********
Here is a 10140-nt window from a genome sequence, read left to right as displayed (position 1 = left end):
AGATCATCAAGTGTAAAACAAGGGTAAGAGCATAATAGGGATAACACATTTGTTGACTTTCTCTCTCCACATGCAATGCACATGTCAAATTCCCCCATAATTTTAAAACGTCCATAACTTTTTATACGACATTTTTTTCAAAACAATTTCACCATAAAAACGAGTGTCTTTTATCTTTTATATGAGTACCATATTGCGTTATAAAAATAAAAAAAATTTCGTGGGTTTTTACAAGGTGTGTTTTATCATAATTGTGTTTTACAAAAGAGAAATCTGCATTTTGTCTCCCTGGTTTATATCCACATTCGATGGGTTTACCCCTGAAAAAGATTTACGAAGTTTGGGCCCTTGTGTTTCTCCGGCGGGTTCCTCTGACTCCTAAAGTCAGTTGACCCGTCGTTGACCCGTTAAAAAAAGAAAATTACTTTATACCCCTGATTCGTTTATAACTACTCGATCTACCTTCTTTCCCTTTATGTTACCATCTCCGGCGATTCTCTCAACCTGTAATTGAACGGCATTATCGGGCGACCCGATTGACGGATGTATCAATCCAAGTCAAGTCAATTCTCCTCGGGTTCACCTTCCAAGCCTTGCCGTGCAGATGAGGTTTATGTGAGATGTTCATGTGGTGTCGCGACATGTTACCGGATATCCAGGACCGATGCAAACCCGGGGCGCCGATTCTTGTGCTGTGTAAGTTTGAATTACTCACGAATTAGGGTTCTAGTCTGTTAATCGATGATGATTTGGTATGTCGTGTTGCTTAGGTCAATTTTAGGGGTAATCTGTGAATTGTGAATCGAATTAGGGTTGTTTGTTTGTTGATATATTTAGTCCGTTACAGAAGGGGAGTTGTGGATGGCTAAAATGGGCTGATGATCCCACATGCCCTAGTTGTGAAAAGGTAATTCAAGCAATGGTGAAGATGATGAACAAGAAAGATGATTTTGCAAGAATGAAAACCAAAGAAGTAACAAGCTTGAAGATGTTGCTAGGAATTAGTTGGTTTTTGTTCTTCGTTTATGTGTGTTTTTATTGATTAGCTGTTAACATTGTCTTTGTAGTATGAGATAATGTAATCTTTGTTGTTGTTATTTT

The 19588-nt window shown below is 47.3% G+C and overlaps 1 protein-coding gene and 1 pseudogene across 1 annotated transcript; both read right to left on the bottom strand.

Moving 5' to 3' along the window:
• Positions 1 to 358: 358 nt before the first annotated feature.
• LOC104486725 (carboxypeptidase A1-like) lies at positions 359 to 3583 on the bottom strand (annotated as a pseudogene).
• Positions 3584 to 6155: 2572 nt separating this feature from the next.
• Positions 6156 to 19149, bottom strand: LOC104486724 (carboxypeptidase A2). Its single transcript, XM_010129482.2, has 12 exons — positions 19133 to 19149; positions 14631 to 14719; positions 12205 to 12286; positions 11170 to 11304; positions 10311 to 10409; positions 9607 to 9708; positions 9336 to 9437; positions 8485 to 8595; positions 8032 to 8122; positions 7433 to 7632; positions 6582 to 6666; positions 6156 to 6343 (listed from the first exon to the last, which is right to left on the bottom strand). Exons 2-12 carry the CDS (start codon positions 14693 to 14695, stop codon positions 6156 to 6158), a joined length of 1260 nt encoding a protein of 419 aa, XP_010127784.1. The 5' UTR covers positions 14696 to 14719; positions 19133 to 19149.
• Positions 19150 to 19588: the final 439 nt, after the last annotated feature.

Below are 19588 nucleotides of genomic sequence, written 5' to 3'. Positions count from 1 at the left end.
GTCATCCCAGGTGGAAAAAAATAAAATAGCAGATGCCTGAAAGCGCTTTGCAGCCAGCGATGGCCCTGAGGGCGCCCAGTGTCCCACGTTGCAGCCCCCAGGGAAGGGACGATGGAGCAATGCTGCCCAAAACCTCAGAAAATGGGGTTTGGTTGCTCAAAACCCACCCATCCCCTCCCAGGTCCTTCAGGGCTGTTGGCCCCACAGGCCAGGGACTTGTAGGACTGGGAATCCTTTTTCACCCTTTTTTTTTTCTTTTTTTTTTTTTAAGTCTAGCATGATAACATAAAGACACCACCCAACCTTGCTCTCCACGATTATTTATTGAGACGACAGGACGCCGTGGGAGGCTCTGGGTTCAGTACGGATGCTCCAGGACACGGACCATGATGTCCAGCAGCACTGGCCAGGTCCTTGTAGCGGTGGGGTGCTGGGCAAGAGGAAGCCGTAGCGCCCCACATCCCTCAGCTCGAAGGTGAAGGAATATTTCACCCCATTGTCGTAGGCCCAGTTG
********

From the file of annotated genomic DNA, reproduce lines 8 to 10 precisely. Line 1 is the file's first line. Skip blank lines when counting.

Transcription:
• Positions 6156 to 19149, bottom strand: LOC104486724 (carboxypeptidase A2). Its single transcript, XM_010129482.2, has 12 exons — positions 19133 to 19149; positions 14631 to 14719; positions 12205 to 12286; positions 11170 to 11304; positions 10311 to 10409; positions 9607 to 9708; positions 9336 to 9437; positions 8485 to 8595; positions 8032 to 8122; positions 7433 to 7632; positions 6582 to 6666; positions 6156 to 6343 (listed from the first exon to the last, which is right to left on the bottom strand). Exons 2-12 carry the CDS (start codon positions 14693 to 14695, stop codon positions 6156 to 6158), a joined length of 1260 nt encoding a protein of 419 aa, XP_010127784.1. The 5' UTR covers positions 14696 to 14719; positions 19133 to 19149.
• Positions 19150 to 19588: the final 439 nt, after the last annotated feature.

Below are 19588 nucleotides of genomic sequence, written 5' to 3'. Positions count from 1 at the left end.